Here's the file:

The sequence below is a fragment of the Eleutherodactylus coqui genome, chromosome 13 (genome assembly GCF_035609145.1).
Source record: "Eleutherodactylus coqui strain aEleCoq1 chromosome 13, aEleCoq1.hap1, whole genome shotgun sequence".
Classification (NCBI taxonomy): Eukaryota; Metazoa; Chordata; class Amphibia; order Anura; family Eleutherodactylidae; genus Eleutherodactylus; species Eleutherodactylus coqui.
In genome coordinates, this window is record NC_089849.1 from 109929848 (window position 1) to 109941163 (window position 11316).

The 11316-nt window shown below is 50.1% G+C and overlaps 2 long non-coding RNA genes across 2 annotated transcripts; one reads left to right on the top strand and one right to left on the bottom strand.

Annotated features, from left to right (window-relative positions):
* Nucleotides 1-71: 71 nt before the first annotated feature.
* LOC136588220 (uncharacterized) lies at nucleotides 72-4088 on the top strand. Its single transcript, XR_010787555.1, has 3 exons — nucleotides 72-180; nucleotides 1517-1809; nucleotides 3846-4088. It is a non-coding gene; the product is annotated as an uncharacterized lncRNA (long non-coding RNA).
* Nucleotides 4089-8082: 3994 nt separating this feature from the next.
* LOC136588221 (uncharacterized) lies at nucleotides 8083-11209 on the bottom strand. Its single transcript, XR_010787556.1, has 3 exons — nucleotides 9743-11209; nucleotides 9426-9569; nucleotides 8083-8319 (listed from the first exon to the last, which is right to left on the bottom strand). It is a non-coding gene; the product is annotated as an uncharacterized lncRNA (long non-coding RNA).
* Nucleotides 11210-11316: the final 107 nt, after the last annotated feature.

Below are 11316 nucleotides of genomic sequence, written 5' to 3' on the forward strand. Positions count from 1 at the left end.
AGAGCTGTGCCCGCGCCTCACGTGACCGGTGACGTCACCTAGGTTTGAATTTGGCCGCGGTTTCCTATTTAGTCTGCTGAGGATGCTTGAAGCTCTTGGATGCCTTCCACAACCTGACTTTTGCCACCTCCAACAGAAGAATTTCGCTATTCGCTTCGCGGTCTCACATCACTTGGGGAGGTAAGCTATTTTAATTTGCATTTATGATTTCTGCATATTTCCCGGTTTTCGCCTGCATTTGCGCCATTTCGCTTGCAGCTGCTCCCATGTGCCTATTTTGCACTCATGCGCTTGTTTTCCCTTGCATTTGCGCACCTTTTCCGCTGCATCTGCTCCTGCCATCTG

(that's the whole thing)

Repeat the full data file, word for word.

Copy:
The sequence below is a fragment of the Eleutherodactylus coqui genome, chromosome 13 (genome assembly GCF_035609145.1).
Source record: "Eleutherodactylus coqui strain aEleCoq1 chromosome 13, aEleCoq1.hap1, whole genome shotgun sequence".
Classification (NCBI taxonomy): Eukaryota; Metazoa; Chordata; class Amphibia; order Anura; family Eleutherodactylidae; genus Eleutherodactylus; species Eleutherodactylus coqui.
In genome coordinates, this window is record NC_089849.1 from 109929848 (window position 1) to 109941163 (window position 11316).

The 11316-nt window shown below is 50.1% G+C and overlaps 2 long non-coding RNA genes across 2 annotated transcripts; one reads left to right on the top strand and one right to left on the bottom strand.

Annotated features, from left to right (window-relative positions):
* Nucleotides 1-71: 71 nt before the first annotated feature.
* LOC136588220 (uncharacterized) lies at nucleotides 72-4088 on the top strand. Its single transcript, XR_010787555.1, has 3 exons — nucleotides 72-180; nucleotides 1517-1809; nucleotides 3846-4088. It is a non-coding gene; the product is annotated as an uncharacterized lncRNA (long non-coding RNA).
* Nucleotides 4089-8082: 3994 nt separating this feature from the next.
* LOC136588221 (uncharacterized) lies at nucleotides 8083-11209 on the bottom strand. Its single transcript, XR_010787556.1, has 3 exons — nucleotides 9743-11209; nucleotides 9426-9569; nucleotides 8083-8319 (listed from the first exon to the last, which is right to left on the bottom strand). It is a non-coding gene; the product is annotated as an uncharacterized lncRNA (long non-coding RNA).
* Nucleotides 11210-11316: the final 107 nt, after the last annotated feature.

Below are 11316 nucleotides of genomic sequence, written 5' to 3' on the forward strand. Positions count from 1 at the left end.
AGAGCTGTGCCCGCGCCTCACGTGACCGGTGACGTCACCTAGGTTTGAATTTGGCCGCGGTTTCCTATTTAGTCTGCTGAGGATGCTTGAAGCTCTTGGATGCCTTCCACAACCTGACTTTTGCCACCTCCAACAGAAGAATTTCGCTATTCGCTTCGCGGTCTCACATCACTTGGGGAGGTAAGCTATTTTAATTTGCATTTATGATTTCTGCATATTTCCCGGTTTTCGCCTGCATTTGCGCCATTTCGCTTGCAGCTGCTCCCATGTGCCTATTTTGCACTCATGCGCTTGTTTTCCCTTGCATTTGCGCACCTTTTCCGCTGCATCTGCTCCTGCCATCTG